Nor had any First Circuit case held as of 2002 that the Fourth Amendment was violated if police and fire public safety employers recorded all calls to and from their employees' offices.
There was also no clear consensus among other circuit courts. Indeed, this lack of consensus was explicitly recognized by the one court of appeals to squarely address a factual situation similar to the case at hand. In that case, Blake v. Wright, 179 F.3d 1003 (6th Cir.1999), the Sixth Circuit held that a police chief was entitled to qualified immunity for his implementation of a system that recorded almost all personal, emergency, and administrative calls at a police station without the police employees' knowledge. It so held because the unconstitutionality of these recordings was not clearly established as a matter of law. Id. at 1010-11.21 This certainly would not have informed the individual defendants that their specific conduct violated the Fourth Amendment.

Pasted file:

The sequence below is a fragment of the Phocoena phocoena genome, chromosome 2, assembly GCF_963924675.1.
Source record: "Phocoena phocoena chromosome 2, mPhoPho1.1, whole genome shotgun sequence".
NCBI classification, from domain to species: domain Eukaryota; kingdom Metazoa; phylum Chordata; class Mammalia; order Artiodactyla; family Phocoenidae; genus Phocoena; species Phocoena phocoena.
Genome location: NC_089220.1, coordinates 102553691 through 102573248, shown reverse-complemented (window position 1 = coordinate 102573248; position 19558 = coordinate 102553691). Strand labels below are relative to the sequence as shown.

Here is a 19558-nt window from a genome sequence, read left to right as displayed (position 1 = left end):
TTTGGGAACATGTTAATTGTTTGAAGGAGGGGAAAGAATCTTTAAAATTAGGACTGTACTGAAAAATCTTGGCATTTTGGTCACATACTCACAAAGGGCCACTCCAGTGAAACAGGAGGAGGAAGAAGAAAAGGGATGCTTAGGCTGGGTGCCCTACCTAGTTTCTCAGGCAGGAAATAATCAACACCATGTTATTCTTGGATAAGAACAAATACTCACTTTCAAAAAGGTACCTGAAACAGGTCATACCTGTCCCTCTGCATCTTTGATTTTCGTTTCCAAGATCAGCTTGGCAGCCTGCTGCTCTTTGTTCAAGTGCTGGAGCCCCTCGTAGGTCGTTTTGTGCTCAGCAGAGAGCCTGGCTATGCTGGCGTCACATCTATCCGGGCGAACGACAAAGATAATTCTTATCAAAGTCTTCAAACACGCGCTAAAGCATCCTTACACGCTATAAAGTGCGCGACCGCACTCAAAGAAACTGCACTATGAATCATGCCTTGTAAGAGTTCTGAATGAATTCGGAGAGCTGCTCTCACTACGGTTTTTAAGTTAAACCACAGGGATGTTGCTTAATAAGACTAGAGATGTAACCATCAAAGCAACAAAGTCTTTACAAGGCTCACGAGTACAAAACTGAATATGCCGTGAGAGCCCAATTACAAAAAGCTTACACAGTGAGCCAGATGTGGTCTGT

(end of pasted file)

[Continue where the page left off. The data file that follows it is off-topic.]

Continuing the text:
Moreover, other circuits' precedents in a line of cases under Title III of the federal wiretap act would have led reasonable officials to conclude that recording all calls into and out of a police station was neither illegal nor unconstitutional.
If under Title III law the defendants could have concluded their actions were not illegal, then they could reasonably have concluded it was not clearly established that the same actions would violate the Constitution. Congress enacted Title III in response to Katz, see Bartnicki v. Vopper, 532 U.S. 514, 523, 121 S.Ct. 1753, 149 L.Ed.2d 787 (2001), and in doing so attempted to provide at least as much protection as the Constitution affords. See Mitchell v. Forsyth, 472 U.S. 511, 531-32, 105 S.Ct. 2806, 86 L.Ed.2d 411 (1985); Dalia v. United States, 441 U.S. 238, 256 n. 18, 99 S.Ct. 1682, 60 L.Ed.2d 177 (1979). Further, Title III statutory requirements are relevant to the question of what public safety employees' reasonable expectations of privacy were.22